Bhavna Verma, PhD, Nikolett Biel, PhD, Amy Wesa, PhD
Acute myelogenous leukemia (AML) is the most common acute leukemia in adults. Despite
advances in treatment, long-term survival for AML remains poor and development of novel
treatments is an unmet need. Due to highly divergent subtypes and mutation profiles in AML, use of patient-derived models may improve drug discovery and development.
To address this, we have established a short-term culture system that supports growth of primary AML cells ex vivo to permit evaluation and/or screening of candidate therapeutic agents. Our AML bank is comprised of patient-derived specimens across a range of subtypes (which includes M1, M2, M4, M5, NOS and others), and includes models with common mutations in FLT3 (ITD), IDH1/IDH2 and NPM. Primary AML specimens were characterized for common mutations by TruSight sequencing and for surface marker expression by flow cytometry. The ex vivo assay system was evaluated for the ability to support survival and expansion of primary AML specimens. Among these, majority of the models showed evidence of proliferation, a few models had no net expansion, and some failed to survive. Extension of culture period for up to 14 days was feasible, with most models having equal or increased cell numbers by end of the culture period. All models stably expressed CD33 throughout the assay.
To verify the applicability of this system for drug testing, a standard of care agent cytarabine (Ara-C) was assessed. A small cohort of models with distinct mutations were tested for sensitivity towards small molecule inhibitors venetoclax, gilteritnib, glasdegib, panobinostat and Ibrutinib. Cell growth/viability was assessed using Cell titer-Glo assay. Concentration-dependent responses to Ara-C were observed across multiple models (IC50 10 nM to 150 nM), indicating a range of relatively sensitive to resistant AML models. Heterogeneous concentration-dependent responses were observed across multiple patient-derived ex vivo models when treated with venetoclax, glasdegib, gilteritnib, ibrutinib and panobinostat, with both sensitive and resistant models identified.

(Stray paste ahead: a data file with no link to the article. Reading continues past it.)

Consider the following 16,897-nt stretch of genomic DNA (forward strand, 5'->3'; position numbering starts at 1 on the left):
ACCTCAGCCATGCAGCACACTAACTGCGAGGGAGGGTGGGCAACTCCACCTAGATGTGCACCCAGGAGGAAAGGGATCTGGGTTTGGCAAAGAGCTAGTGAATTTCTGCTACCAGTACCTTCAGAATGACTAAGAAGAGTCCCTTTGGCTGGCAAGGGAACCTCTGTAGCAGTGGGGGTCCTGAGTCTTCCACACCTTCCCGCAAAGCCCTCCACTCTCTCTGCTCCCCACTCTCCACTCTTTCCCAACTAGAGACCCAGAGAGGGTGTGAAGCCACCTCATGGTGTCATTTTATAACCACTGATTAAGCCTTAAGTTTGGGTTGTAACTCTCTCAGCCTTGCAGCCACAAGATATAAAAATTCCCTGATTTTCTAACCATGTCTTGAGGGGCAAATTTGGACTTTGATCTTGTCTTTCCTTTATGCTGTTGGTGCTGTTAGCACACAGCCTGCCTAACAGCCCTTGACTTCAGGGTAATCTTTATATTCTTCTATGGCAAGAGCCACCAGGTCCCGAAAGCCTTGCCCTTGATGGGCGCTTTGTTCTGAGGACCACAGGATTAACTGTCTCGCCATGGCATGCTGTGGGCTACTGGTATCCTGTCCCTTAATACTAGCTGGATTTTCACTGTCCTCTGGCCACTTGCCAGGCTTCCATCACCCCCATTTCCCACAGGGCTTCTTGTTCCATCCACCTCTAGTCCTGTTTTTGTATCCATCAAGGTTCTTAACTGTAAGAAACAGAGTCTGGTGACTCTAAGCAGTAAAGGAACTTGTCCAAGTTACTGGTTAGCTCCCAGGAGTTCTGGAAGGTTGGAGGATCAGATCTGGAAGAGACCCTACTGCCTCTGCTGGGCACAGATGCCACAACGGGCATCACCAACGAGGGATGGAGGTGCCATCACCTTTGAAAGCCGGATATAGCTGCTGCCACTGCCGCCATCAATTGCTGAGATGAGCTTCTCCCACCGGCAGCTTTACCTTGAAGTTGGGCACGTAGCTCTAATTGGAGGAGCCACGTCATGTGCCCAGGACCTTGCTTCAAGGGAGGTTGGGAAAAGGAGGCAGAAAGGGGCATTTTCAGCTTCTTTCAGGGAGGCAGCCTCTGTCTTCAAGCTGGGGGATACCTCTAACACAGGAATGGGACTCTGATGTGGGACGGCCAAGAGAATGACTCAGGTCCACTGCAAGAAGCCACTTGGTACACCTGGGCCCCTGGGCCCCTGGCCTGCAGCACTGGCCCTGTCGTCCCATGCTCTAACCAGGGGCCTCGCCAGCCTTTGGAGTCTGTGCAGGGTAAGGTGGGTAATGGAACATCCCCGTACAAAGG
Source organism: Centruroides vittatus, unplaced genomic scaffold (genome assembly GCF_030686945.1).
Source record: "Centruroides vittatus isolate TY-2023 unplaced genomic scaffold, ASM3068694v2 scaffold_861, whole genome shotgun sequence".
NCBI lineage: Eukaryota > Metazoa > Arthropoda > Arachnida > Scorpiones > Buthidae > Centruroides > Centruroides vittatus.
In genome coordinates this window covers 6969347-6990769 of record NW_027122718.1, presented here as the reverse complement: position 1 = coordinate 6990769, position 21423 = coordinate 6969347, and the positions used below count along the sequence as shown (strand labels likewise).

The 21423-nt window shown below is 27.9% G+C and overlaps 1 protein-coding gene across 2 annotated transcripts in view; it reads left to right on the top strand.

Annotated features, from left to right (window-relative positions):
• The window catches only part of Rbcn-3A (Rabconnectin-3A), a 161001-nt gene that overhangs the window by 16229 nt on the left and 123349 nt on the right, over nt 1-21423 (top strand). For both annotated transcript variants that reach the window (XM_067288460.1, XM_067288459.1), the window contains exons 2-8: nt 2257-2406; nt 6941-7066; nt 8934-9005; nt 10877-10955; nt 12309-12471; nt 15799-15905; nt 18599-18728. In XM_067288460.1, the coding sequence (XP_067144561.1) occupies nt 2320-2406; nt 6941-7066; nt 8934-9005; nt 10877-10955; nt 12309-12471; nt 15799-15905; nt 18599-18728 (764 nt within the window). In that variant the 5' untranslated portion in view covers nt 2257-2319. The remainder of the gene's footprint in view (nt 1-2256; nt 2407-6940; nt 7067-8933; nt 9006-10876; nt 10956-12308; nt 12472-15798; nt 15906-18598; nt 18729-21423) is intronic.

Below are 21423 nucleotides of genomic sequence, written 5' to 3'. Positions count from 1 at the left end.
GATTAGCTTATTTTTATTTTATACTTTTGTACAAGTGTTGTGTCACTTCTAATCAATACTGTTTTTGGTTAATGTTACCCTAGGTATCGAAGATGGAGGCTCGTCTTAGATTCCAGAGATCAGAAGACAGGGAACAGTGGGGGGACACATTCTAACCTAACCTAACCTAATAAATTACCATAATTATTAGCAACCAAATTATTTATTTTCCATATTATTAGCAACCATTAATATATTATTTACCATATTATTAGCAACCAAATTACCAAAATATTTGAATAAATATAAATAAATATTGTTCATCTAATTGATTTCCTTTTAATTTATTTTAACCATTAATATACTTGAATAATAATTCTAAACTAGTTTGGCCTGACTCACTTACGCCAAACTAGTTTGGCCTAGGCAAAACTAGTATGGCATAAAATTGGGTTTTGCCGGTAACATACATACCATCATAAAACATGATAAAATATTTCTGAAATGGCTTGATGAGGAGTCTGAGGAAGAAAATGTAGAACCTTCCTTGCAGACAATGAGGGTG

A cohort of models were evaluated in vivo for sensitivity to Ara-C. Systemic engraftment of the patient-derived xenograft AML models (into NOG or NOGEXL mice) was evaluated by flow cytometry. When engrafted, AML-bearing mice were randomized into Ara-C or vehicle control groups. Two weeks later, mice were evaluated for the presence of human CD45+CD33+AML cells. Models that were relatively sensitive to Ara C ex vivo (IC50 < 30 nM) generally showed a greater in vivo response as evidenced by significant reduction in the mean circulating AML cells versus models with IC50 values >100 nM that had no response to Ara C in vivo. The diversity in these AML models is reflective of patient diversity, enhancing their utility in the evaluation of novel therapeutic candidates. These data indicate the feasibility of utilization of these primary models, ex vivo as well as in vivo, for drug discovery for AML, from screening to preclinical efficacy modeling.